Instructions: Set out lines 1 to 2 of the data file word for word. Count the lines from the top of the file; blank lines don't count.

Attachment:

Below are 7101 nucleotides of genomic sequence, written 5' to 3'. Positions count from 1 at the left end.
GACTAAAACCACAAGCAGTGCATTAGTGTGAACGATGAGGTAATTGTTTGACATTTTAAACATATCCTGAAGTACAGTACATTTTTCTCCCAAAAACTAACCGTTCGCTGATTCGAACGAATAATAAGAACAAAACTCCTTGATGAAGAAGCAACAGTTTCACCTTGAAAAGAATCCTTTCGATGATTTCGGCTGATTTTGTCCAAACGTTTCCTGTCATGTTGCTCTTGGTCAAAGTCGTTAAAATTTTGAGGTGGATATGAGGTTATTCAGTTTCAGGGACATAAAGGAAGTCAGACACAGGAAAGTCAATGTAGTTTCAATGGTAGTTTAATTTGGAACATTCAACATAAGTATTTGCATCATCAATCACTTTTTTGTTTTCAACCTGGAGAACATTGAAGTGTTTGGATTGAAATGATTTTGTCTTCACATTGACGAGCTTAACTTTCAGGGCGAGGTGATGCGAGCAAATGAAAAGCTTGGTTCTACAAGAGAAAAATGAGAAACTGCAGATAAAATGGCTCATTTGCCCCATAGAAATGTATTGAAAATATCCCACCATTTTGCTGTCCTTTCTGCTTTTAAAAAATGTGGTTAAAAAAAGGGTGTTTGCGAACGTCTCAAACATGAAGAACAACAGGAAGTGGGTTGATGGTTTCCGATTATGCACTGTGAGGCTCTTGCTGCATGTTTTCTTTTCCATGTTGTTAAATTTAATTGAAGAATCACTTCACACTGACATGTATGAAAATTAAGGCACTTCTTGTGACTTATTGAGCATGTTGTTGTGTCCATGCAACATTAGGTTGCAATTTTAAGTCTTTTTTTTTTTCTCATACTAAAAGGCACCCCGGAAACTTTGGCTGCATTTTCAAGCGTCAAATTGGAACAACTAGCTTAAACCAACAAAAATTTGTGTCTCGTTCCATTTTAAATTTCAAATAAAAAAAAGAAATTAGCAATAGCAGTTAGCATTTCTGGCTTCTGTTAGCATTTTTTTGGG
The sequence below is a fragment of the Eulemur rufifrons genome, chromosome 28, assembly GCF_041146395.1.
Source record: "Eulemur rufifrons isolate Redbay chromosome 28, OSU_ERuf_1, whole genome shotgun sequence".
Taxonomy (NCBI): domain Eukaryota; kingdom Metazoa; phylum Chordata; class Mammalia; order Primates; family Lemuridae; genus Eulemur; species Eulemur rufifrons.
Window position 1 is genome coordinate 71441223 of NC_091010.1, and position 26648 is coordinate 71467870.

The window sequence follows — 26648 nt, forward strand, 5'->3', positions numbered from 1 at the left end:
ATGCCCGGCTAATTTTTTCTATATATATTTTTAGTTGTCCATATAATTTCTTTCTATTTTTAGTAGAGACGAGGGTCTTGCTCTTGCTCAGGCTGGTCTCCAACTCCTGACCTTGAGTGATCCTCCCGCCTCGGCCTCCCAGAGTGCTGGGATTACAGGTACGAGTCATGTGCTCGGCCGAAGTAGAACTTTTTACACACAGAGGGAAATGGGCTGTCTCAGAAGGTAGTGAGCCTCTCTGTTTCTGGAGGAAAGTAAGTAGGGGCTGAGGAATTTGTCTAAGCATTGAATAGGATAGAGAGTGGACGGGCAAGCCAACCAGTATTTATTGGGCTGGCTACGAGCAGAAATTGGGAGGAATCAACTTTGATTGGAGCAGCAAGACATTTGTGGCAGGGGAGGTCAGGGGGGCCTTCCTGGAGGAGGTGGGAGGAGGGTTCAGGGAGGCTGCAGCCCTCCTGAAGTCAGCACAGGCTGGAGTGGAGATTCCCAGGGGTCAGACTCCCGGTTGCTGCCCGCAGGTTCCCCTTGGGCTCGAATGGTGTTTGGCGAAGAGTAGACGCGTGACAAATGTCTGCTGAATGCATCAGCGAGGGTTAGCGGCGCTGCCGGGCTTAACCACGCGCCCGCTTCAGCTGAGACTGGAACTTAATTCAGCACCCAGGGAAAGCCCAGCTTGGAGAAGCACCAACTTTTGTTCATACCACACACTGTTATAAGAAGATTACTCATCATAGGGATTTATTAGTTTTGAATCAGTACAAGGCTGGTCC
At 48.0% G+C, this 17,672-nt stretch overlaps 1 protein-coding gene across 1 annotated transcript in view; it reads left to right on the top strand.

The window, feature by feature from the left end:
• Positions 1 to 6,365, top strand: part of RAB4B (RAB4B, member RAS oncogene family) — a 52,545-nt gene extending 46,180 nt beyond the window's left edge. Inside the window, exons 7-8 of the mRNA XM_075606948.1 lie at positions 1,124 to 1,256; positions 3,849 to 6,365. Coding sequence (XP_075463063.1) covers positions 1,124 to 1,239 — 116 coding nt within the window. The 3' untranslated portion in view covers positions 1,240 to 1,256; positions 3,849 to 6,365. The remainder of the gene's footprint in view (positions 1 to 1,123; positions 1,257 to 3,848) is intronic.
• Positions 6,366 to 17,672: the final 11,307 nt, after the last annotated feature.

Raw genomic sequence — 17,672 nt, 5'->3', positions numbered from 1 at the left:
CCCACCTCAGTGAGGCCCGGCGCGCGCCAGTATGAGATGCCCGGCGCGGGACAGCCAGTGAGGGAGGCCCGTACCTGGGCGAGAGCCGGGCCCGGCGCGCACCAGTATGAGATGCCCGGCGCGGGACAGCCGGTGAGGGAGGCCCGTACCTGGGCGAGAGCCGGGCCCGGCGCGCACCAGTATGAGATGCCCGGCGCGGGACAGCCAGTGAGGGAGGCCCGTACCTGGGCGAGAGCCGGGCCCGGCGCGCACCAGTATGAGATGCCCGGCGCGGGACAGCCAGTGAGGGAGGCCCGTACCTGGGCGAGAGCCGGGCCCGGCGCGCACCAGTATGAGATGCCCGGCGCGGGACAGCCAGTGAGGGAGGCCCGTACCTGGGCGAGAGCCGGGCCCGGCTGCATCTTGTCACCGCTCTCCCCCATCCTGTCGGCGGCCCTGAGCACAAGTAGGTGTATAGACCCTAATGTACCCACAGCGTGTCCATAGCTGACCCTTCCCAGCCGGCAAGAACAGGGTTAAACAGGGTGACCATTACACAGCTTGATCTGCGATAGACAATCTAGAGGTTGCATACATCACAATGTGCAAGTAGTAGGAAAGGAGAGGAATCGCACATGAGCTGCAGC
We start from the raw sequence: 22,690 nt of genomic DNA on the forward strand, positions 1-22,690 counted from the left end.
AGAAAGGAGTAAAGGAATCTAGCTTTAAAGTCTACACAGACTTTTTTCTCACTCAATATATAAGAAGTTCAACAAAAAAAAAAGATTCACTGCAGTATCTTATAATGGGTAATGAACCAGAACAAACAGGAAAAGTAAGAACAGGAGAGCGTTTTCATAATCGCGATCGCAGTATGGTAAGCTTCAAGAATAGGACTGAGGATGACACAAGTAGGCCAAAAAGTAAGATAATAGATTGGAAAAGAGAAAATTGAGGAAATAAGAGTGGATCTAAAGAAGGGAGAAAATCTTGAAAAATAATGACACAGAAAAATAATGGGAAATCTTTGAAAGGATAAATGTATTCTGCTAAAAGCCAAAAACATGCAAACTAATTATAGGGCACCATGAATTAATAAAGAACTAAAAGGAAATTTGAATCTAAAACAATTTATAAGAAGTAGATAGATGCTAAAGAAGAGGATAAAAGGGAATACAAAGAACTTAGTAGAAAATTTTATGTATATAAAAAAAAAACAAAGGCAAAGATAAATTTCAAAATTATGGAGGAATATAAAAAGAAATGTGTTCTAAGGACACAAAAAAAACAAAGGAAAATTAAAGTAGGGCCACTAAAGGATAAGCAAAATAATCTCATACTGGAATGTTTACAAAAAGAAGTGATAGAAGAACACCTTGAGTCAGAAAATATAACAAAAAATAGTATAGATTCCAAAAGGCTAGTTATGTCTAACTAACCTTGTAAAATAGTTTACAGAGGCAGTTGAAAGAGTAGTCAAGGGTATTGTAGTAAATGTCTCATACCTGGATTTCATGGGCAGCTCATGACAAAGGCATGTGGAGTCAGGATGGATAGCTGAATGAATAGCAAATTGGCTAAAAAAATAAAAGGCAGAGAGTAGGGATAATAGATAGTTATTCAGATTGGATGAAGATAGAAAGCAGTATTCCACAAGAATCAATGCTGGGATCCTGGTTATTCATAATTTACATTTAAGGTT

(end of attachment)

Below are 7101 nucleotides of genomic sequence, written 5' to 3'. Positions count from 1 at the left end.
GACTAAAACCACAAGCAGTGCATTAGTGTGAACGATGAGGTAATTGTTTGACATTTTAAACATATCCTGAAGTACAGTACATTTTTCTCCCAAAAACTAACCGTTCGCTGATTCGAACGAATAATAAGAACAAAACTCCTTGATGAAGAAGCAACAGTTTCACCTTGAAAAGAATCCTTTCGATGATTTCGGCTGATTTTGTCCAAACGTTTCCTGTCATGTTGCTCTTGGTCAAAGTCGTTAAAATTTTGAGGTGGATATGAGGTTATTCAGTTTCAGGGACATAAAGGAAGTCAGACACAGGAAAGTCAATGTAGTTTCAATGGTAGTTTAATTTGGAACATTCAACATAAGTATTTGCATCATCAATCACTTTTTTGTTTTCAACCTGGAGAACATTGAAGTGTTTGGATTGAAATGATTTTGTCTTCACATTGACGAGCTTAACTTTCAGGGCGAGGTGATGCGAGCAAATGAAAAGCTTGGTTCTACAAGAGAAAAATGAGAAACTGCAGATAAAATGGCTCATTTGCCCCATAGAAATGTATTGAAAATATCCCACCATTTTGCTGTCCTTTCTGCTTTTAAAAAATGTGGTTAAAAAAAGGGTGTTTGCGAACGTCTCAAACATGAAGAACAACAGGAAGTGGGTTGATGGTTTCCGATTATGCACTGTGAGGCTCTTGCTGCATGTTTTCTTTTCCATGTTGTTAAATTTAATTGAAGAATCACTTCACACTGACATGTATGAAAATTAAGGCACTTCTTGTGACTTATTGAGCATGTTGTTGTGTCCATGCAACATTAGGTTGCAATTTTAAGTCTTTTTTTTTTTCTCATACTAAAAGGCACCCCGGAAACTTTGGCTGCATTTTCAAGCGTCAAATTGGAACAACTAGCTTAAACCAACAAAAATTTGTGTCTCGTTCCATTTTAAATTTCAAATAAAAAAAAGAAATTAGCAATAGCAGTTAGCATTTCTGGCTTCTGTTAGCATTTTTTTGGG